By Erich Kaletka
Some students begin to fret over summer internships as soon as the weather turns from crisp to downright bone-chilling. Intense competition for internships only adds to students’ stress levels, despite most positions being unpaid. Kenyon and its Career Development Office (CDO) offer many services and forms of assistance, including résumé and cover letter proof-readings and mock interviews, as well as access to the Kenyon Career Network — which consists of over 6,000 alumni members — for students who wish to apply for a variety of internships. Students can gain 0.13 units of academic credit from internships if they take a class offered through the CDO that meets four times during the spring semester. Students may take the class up to three times, according to the Kenyon website.
The class is listed under the subject EXP, with a full title of “Experiential Learning 205: Connecting Academic and Intern Experiences.” Scott Layson, the director of the CDO and the course’s instructor, wrote in an email to the Collegian that “the EXPL 205 class is a preparatory course that prepares students to both look for internships and design/write learning plans to accompany any internship.
“The primary utility of the course is to satisfy the credit requirement some internships have,” he wrote. “The course also prepares students to write a reflection paper at the end of the internship. … Completion of the course, internship, and reflection paper is required in order to receive credit.”
Students are not required to go through the CDO when they do internships, but the CDO likes to know how students spend their summers and sends out an email at the end of each summer in an attempt to find out how many students have done internships. According to Leslie Harding, assistant director of career development, students are not required to report their internships to the College, so there isn’t an exact count of how many students participate in these experiences. The number of students who receive academic credit for internship experiences was not released to the Collegian due to the office’s attempt to maintain neutrality on the subject.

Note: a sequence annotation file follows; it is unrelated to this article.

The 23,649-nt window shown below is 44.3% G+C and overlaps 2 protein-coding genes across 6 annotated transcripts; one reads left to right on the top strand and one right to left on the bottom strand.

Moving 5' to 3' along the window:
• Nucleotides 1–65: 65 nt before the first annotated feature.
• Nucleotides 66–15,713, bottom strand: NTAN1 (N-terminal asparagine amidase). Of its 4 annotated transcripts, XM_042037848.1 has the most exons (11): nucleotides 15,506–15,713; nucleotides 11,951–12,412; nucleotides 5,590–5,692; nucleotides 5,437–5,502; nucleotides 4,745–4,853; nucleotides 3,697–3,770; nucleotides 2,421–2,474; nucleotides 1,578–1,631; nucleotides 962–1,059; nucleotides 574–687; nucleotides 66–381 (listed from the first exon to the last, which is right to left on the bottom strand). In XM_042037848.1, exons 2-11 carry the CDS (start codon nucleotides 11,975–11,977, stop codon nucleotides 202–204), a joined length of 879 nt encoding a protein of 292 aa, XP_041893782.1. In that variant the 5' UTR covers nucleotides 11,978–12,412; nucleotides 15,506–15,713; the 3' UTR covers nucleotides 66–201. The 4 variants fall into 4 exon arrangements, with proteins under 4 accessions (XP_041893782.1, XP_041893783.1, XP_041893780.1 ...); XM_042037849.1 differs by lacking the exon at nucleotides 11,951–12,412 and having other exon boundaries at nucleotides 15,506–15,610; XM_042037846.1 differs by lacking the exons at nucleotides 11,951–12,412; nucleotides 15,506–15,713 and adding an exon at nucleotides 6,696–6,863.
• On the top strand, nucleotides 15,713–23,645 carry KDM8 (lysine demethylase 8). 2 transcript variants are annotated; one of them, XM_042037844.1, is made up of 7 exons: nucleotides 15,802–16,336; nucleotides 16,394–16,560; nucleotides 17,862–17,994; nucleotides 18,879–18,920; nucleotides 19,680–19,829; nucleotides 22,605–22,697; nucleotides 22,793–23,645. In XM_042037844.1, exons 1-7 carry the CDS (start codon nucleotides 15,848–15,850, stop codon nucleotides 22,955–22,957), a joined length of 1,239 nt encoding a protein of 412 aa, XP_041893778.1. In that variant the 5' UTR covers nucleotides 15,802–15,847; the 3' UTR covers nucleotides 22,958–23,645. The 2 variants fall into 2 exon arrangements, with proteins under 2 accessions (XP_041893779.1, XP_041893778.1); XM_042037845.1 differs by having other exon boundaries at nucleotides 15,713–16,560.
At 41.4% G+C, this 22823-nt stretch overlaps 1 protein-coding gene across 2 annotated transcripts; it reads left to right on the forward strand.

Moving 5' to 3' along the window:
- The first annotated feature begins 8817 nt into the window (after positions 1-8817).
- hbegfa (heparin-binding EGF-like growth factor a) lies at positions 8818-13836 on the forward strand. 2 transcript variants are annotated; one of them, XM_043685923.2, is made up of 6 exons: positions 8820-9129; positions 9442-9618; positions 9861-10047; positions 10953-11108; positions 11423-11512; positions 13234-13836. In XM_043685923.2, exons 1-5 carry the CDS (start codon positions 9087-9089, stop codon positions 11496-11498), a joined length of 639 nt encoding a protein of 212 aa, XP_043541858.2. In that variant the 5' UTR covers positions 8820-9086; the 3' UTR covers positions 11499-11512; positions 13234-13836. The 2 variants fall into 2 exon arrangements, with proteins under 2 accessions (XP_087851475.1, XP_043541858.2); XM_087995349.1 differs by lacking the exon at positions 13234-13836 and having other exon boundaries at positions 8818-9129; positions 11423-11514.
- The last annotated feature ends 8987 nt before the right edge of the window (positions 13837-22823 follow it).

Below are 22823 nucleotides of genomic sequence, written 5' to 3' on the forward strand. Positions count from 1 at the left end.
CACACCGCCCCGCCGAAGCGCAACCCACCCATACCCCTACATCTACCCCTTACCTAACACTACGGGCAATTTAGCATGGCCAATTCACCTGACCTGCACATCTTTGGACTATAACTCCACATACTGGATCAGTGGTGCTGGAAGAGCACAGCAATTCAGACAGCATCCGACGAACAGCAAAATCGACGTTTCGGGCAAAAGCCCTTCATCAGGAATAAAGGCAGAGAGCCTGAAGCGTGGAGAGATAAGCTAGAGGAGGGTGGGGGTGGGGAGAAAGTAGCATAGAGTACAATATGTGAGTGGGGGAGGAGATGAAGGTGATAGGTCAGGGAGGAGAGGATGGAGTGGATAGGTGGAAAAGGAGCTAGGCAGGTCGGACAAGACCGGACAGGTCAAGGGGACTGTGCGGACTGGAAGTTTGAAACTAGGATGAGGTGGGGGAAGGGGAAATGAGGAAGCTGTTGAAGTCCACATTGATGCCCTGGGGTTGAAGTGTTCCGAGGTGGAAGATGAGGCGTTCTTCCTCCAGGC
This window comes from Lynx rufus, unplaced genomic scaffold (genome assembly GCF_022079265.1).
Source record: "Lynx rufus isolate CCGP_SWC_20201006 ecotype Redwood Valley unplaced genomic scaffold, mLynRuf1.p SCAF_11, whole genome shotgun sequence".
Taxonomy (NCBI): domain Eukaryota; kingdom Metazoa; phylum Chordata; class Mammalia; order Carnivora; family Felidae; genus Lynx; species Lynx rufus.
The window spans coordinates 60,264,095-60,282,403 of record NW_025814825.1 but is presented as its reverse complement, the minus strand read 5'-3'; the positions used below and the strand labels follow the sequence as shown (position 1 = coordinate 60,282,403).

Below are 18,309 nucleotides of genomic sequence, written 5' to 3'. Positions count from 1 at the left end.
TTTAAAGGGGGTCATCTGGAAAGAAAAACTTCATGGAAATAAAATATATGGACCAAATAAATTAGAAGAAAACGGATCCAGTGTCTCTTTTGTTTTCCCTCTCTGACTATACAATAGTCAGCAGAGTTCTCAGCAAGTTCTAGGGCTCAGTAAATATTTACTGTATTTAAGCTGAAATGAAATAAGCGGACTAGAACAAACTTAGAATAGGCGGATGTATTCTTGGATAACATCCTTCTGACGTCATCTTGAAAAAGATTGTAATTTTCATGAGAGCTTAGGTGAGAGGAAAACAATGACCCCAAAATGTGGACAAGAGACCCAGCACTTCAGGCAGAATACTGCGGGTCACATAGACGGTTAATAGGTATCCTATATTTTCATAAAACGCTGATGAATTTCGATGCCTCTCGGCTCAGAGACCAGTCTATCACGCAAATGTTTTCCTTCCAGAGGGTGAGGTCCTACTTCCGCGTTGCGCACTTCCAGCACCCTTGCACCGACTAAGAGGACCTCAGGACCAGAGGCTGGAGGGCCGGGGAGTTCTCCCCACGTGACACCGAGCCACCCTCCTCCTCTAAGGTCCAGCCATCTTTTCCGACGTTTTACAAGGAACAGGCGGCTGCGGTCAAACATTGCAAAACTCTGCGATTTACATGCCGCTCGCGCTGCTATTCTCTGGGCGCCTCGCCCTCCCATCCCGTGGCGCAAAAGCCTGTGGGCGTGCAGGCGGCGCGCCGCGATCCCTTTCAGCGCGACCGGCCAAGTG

Emily Sussman ’15, an art history major from New York City, has had three internship experiences over the past two summers, all of them related to museum work and the visual arts. This summer she worked a full-time, 10-week unpaid job at the Whitney Museum of American Art. Sussman did not use the CDO or any other Kenyon services to find her internships, saying, “If you’re outside the specialty areas of the CDO it’s hard for them to [hand] you an internship,” she said. “They can still help you, I assume, but you also have to do the research yourself. I think it’s all a dual process.”
Sussman said she would have liked to gain academic credit for her internships, but she wasn’t aware that taking a class was a possibility to do so .
Eric Chu ’17 interned this past summer at Education Superhighway, “a non-profit that provides consultation to state education departments to arm them with the information to upgrade their Internet infrastructure,” according to Chu. Chu, like Sussman, said he didn’t use the CDO to find or apply for his internship, but he was aware of the services they offered and described himself as “comforted by the fact that these resources were available, despite the fact that [he] didn’t use them.” Chu was also unaware of the possibility to earn academic credit from his internship.
For the numerous services the CDO offers, academic credit for internships among them, many students do not know how to take advantage of the office. The recent integration of the CDO with the Office of the Provost may serve to remedy this disconnect, but for now the responsibility is up to students.